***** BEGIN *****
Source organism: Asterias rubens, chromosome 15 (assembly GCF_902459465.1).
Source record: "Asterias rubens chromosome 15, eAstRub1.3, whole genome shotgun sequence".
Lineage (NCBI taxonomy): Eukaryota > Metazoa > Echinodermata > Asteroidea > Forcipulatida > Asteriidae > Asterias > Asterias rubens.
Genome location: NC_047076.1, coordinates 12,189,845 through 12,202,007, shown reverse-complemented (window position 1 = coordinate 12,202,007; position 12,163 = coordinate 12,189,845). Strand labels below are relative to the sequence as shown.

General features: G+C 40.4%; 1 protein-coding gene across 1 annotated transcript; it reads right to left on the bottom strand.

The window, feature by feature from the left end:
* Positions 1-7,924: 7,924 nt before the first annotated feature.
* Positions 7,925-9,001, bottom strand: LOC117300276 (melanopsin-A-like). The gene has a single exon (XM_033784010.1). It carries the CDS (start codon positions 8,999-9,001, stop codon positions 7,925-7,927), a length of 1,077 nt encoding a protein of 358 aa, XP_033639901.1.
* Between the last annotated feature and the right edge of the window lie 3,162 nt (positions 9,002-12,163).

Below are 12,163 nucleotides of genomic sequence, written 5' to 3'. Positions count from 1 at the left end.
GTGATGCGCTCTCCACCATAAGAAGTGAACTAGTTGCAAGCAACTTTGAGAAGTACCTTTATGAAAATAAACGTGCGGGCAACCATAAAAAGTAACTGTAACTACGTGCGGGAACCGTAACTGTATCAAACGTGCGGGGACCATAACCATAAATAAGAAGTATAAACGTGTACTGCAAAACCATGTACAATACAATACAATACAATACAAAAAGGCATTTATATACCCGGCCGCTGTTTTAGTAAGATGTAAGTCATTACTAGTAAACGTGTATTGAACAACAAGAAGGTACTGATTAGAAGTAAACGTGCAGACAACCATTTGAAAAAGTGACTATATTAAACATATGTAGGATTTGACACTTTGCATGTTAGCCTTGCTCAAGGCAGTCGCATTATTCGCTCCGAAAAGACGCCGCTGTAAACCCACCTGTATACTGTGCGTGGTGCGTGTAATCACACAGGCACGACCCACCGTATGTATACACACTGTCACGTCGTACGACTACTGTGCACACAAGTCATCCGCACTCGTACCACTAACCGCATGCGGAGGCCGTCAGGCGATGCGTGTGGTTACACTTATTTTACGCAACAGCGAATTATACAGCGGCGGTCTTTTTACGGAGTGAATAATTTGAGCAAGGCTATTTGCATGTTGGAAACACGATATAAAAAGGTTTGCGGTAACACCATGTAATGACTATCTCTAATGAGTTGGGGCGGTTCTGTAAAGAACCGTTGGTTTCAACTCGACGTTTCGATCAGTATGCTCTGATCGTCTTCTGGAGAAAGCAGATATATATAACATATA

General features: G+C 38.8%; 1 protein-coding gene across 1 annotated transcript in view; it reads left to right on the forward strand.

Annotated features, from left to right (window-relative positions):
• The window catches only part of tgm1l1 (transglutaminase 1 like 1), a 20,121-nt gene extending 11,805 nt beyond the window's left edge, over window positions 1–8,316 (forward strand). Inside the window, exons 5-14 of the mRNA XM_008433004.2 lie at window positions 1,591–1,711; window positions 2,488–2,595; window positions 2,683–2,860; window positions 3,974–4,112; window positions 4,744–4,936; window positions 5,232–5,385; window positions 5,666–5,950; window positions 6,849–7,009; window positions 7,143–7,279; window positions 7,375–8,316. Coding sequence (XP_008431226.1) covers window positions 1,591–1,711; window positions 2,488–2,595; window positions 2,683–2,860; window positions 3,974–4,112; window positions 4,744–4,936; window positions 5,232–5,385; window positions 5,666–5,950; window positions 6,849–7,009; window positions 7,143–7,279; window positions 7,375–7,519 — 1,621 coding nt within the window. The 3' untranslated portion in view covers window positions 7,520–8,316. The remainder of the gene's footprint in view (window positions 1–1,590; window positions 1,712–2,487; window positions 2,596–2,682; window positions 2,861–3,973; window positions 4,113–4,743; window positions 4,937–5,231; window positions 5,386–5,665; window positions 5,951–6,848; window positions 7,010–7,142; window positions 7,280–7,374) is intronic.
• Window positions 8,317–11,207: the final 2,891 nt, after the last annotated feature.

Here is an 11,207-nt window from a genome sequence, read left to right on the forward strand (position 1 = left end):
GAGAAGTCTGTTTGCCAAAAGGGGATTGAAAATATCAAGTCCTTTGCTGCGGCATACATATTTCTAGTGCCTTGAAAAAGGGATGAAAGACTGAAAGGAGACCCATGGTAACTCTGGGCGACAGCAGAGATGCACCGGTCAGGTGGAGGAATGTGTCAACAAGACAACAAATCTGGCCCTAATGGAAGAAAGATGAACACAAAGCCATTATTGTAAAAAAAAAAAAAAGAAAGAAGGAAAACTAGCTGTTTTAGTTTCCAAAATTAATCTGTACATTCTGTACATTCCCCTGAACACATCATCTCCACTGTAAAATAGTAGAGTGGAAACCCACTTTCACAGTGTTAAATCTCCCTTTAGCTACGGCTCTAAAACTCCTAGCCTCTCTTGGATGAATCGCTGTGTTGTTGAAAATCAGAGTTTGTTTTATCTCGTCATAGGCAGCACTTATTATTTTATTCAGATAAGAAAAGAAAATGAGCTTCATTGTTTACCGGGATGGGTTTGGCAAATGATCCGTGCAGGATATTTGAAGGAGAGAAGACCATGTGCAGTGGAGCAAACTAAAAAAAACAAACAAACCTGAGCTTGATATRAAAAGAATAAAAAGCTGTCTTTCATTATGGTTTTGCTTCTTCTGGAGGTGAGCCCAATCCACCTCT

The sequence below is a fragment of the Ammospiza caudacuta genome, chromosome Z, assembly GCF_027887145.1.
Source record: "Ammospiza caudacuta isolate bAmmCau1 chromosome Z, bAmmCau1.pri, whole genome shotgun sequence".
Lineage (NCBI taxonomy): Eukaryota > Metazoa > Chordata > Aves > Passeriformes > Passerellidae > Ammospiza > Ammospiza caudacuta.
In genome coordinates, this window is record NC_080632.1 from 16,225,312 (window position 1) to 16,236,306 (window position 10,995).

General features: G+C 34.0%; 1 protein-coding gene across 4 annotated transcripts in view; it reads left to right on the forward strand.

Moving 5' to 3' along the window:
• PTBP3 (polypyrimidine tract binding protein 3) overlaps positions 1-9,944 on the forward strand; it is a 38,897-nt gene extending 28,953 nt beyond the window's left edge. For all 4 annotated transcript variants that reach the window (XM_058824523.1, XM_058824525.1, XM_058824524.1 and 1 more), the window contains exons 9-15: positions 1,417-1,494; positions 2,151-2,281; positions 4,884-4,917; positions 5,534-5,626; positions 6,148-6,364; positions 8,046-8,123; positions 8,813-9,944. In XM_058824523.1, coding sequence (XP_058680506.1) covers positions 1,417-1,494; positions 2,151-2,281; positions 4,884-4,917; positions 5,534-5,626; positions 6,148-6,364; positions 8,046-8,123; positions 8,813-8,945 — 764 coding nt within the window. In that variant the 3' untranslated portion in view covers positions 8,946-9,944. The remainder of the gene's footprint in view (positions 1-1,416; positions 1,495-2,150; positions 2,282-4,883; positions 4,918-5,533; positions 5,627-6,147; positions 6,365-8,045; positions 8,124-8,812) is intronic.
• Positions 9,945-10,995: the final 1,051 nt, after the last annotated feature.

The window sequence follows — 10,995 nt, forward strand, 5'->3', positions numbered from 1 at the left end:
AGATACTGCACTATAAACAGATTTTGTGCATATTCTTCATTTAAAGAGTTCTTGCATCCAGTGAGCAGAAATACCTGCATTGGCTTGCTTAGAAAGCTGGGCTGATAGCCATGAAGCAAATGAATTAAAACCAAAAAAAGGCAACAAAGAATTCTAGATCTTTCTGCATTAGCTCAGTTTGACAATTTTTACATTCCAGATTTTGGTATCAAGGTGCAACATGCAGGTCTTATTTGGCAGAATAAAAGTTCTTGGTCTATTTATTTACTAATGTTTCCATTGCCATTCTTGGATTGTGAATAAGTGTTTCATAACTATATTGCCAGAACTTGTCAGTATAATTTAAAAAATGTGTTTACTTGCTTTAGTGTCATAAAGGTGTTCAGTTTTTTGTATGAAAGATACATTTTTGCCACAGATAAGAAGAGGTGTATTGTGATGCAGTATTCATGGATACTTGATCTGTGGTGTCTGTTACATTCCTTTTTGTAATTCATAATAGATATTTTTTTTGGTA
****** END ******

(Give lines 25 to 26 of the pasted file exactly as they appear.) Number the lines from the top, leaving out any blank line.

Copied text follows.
• Positions 9,945-10,995: the final 1,051 nt, after the last annotated feature.

The window sequence follows — 10,995 nt, forward strand, 5'->3', positions numbered from 1 at the left end: